Likewise, the Office of Hawaiian Affairs is currently spending many millions of dollars on lobbying and advertising to promote the misguided and unconstitutional Akaka bill.

The huge profits generated by this phony “new tribe” in Connecticut encouraged other alleged tribes to redouble their well-funded efforts to get recognized, including the Schaghticoke Tribal Nation of Kent and the Eastern Pequots of North Stonington.

The Eastern Pequots were, in fact, granted “recognition” by the BIA. But there was such an outcry of opposition from the Connecticut Attorney General, CT Governor, and both U.S. Senators, that the BIA reconsidered its decision and ultimately reversed it.

Just as federal recognition of the Mashantucket Pequot tribe spurred other groups to seek “tribal” status, passage of the Akaka bill would, likewise, do the same.

Even the highly controversial Congressional recognition of the Mashantucket Pequot Tribe of Connecticut was based upon a mistaken “history” of that group as allegedly functioning as a tribe. And Native Hawaiians, likewise, fail to have the sort of “history” or current characteristics that are clearly required under 25 CFR 83.7.

They simply fail to meet the requirements, which is why they seek to circumvent them by action of Congress.

This is why the Akaka bill is based on an entirely new theory of the Constitution - - to the effect that Congress has the power to assemble and create a “tribe” out of any group of indigenous people, even if they are widely scattered, completely assimilated, and have no history at all of a racially exclusionary government over the same unified territory over where they now seek to claim tribal “self-governing” rights.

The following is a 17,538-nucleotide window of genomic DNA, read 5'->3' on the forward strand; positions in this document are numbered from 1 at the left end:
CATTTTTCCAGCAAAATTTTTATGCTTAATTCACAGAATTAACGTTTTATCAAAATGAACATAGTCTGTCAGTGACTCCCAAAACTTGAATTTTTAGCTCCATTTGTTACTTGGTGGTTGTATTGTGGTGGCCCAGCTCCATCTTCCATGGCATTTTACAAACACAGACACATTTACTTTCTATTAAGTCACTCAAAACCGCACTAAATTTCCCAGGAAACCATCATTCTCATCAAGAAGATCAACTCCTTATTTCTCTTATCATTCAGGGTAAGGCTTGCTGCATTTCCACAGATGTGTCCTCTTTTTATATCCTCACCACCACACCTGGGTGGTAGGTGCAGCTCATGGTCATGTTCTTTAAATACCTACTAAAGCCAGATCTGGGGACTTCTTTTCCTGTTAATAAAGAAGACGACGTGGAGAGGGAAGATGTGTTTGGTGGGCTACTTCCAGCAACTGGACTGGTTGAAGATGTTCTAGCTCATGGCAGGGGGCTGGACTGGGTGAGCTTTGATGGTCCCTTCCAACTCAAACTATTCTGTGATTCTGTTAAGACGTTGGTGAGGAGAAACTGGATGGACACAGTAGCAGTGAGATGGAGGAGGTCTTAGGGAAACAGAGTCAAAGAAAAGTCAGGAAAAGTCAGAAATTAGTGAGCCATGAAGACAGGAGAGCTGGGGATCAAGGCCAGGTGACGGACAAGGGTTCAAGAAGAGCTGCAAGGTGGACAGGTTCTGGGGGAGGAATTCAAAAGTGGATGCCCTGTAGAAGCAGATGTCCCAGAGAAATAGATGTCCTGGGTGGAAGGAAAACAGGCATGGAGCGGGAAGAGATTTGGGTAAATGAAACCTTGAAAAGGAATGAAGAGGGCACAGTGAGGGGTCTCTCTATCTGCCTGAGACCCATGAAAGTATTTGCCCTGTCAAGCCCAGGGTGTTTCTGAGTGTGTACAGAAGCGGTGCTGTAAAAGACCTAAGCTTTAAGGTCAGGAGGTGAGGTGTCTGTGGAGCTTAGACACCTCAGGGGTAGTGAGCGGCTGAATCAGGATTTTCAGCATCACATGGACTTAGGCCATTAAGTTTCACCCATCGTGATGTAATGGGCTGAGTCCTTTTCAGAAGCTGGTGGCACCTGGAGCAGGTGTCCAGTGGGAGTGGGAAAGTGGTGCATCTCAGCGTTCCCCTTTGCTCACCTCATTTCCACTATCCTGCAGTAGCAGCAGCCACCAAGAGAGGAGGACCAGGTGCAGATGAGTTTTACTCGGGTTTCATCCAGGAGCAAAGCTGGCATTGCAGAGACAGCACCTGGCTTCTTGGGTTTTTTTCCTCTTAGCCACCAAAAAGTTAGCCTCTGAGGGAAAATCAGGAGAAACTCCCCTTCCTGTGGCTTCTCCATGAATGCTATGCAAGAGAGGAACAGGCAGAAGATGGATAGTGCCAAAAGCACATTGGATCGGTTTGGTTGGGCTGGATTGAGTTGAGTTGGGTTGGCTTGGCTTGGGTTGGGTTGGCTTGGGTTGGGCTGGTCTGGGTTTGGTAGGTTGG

Hawaii Attorney General Bennett frequently cites the Lara decision as a precedent for upholding the power of Congress to create new tribes. But no! The Lara decision only affirms that Congress has the right to resuscitate a tribe that was previously recognized and later de-certified. The Lara decision simply did not say that Congress could arbitrarily create a “new tribe” out of thin air.

If Congress successfully asserts such new power in the case of Native Hawaiians, then thousands of other Native American groups will soon demand recognition based upon this same theory. They might even be able to file lawsuits demanding “equal” treatment or “legal parity” with Native Hawaiians.

Perhaps this explains why some organizations representing many tribes support the Akaka bill - - they hope to generate more “new tribes” for their organizations. When will this balkanization of America stop?

Although I am not authorized to speak on behalf of my own Tribe, the Western Cherokee Nation of Arkansas and Missouri, my views certainly do represent those of thousands of Native American individuals who would not wish to see Native Hawaiians facing many of the same difficulties suffered by most tribal members across America.

Congress exercises its plenary power over Native American tribes through the Bureau of Indian Affairs. We have all read the numerous news reports in recent years about the outrageous corruption and terrible inefficiency at the BIA. In particular, most of us are familiar with the Cobell-Norton lawsuit made necessary by the fact that the BIA lost or mismanaged hundreds of billions of dollars held in trust for Indian tribes.

Likewise, most people are familiar with the devastating conditions prevailing on most Indian reservations, where the BIA has utterly failed in its “trust” responsibilities to Native Americans who live under its wardship.

We cannot imagine why Native Hawaiians would want to willingly place themselves under the “wardship” of the federal government? Rather, we attribute the actual support for the Akaka bill to Hawaii government officials seeking to protect and increase the flow of federal tax dollars to Hawaii and to large institutions there made wealthy and powerful by the fact that enormous amounts of our federal tax dollars are flowing into their bureaucracies.

Yet it's unclear how much of this taxpayer funding actually “trickles down” to the needy individuals who are supposed to benefit from it?